(Repeating for additional subscribers)
By Lynn Adler
NEW YORK Nov 12 U.S. home foreclosure filings
slowed in October for a third straight month, but rising
unemployment will spur another record year of failing mortgages
in 2010, real estate data company RealtyTrac said on Thursday.
Foreclosure filings -- including notices of default,
auction and bank repossession -- dipped 3 percent in October
from the prior month but were up 19 percent from a year
Although foreclosure filings are off the record high hit in
July and there are intensifying federal efforts to press
lenders to alter terms for struggling borrowers, the chief
problem lies with unemployment that is at a 26-1/2-year.
RealtyTrac estimates as many as a record 3.4 million
households will get a foreclosure notice this year, a 48
percent spike from 2.3 million last year.
And RealtyTrac sees yet another record high in 2010, with
only marginal improvement in 2011.
"Unless we have an almost miraculous recovery in housing
and employment, there's really no way to get through this
pipeline any earlier than that," Rick Sharga, senior vice
president at Irvine, California-based RealtyTrac, said in an
"More and more of the homes in foreclosure right now are
there because of unemployment," Sharga said. "The scale of the
problem is so huge that it's hard to make a dent."
With filings reported on 332,292 properties last month, one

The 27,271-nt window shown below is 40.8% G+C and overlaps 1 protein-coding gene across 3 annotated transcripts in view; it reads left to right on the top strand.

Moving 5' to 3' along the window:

in every 385 households with loans got a foreclosure notice.
Lenders cannot keep pace with the number of failing U.S.
home loans even though an increasing share of eligible
borrowers have entered trial mortgage workouts.
The Treasury Department on Monday said about 20 percent of
eligible homeowners, almost 651,000 through October, were in
trial modifications under President Barack Obama's Home
Affordable Mortgage Program. That is up from 16 percent the
It remains to be seen how many of these trials will be
become permanently modified and how many of the modifications
will ultimately be successful.
"It's hard to describe the housing market as stable or
being in good shape when over 3 million families are receiving
foreclosure notices this year," said Nicolas Retsinas, director
of Harvard University's Joint Center for Housing Studies in
Various local and federal loan fixes may just be dragging
out the foreclosure crisis.
A Nevada law, for example, that requires mandatory
foreclosure mediation resulted in a 26 percent drop in
foreclosure actions started in October, Sharga noted. "That
doesn't mean they won't ultimately go into foreclosure, but
they were delayed."
Despite the month's drop, Nevada still had the highest
foreclosure rate, with one in every 80 households with loans
getting a filing in October.
California stayed in second place and Florida held the
Arizona, Idaho, Illinois, Michigan, Georgia, Michigan and
Utah were the other states with the 10 highest foreclosure
California, Florida, Illinois and Michigan accounted for 52
percent of the total foreclosure activity in October.
The top 10 metro area foreclosure rates were all in Nevada,
California and Florida, but new problem areas have emerged as
joblessness grows. To read more on regional foreclosures, see
(Editing by Leslie Adler)